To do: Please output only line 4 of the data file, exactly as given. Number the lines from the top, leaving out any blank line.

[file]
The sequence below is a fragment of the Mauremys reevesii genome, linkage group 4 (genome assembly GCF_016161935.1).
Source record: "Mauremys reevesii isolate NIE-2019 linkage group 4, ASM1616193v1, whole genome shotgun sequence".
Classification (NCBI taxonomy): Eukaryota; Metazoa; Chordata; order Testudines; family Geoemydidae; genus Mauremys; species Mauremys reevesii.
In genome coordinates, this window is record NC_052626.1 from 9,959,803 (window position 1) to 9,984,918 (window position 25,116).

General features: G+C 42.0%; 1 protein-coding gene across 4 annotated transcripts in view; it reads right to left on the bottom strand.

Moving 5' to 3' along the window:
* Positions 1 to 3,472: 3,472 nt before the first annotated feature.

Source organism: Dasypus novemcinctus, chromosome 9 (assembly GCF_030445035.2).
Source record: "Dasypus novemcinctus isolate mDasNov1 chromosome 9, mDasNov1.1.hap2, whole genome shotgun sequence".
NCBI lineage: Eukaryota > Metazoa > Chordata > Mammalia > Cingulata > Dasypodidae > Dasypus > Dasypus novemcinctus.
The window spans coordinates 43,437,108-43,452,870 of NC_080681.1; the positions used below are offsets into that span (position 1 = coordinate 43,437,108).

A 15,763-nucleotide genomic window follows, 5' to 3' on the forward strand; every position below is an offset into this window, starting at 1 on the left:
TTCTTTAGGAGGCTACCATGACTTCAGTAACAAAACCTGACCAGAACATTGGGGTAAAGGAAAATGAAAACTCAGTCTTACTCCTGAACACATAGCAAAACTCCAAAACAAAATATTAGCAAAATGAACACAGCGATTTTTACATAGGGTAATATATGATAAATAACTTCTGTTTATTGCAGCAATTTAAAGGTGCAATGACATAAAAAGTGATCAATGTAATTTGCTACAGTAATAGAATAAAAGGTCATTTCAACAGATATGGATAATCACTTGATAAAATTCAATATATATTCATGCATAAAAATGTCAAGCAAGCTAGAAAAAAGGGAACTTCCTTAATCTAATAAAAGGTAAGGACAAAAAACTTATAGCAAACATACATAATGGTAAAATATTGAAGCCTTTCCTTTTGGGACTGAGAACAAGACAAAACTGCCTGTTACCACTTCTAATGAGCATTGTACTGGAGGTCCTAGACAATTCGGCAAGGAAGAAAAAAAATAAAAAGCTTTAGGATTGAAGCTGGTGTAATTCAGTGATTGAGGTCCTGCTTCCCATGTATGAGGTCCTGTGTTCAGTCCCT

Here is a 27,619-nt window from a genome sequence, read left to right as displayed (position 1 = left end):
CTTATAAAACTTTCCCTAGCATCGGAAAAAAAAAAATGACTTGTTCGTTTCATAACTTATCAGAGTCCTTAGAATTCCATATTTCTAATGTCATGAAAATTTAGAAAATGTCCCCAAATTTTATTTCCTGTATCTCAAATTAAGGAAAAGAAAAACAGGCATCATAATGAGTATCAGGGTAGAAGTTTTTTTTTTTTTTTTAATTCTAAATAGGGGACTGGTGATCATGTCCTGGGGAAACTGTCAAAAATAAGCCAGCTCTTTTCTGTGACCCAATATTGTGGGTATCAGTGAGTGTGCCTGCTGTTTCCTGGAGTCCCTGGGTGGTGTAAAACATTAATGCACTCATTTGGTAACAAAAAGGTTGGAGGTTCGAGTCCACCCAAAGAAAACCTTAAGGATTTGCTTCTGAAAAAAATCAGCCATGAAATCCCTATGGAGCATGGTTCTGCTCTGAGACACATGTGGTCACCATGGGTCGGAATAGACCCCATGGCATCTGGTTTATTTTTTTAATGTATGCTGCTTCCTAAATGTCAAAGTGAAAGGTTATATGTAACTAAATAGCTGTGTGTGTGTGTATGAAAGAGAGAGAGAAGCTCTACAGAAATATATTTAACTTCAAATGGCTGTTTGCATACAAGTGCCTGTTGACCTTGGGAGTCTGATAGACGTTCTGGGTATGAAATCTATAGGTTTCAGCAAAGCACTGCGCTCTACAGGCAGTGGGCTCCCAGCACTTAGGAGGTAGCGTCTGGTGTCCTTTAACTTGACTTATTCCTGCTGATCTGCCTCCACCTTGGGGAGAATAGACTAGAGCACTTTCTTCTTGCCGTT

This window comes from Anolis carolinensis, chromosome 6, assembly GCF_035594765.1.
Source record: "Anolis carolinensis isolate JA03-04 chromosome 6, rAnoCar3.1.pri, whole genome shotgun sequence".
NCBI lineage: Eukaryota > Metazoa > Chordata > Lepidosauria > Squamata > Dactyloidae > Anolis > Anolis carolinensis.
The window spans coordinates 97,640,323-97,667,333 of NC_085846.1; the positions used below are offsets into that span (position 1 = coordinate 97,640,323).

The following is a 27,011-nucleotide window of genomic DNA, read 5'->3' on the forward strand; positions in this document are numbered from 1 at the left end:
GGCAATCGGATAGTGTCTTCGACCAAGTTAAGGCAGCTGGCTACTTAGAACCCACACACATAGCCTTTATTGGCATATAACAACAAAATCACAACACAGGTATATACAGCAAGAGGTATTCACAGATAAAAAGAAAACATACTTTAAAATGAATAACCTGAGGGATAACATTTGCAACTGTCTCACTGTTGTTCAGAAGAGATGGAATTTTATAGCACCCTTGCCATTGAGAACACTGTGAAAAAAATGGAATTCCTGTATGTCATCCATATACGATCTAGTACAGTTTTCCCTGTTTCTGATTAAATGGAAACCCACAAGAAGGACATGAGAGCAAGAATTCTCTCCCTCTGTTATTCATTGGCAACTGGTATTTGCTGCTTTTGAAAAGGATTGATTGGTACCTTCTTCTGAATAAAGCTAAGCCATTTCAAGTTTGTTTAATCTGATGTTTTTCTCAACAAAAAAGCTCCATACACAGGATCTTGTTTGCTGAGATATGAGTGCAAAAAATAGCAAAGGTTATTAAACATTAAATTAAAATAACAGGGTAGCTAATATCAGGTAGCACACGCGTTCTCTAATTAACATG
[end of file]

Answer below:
In genome coordinates, this window is record NC_052626.1 from 9,959,803 (window position 1) to 9,984,918 (window position 25,116).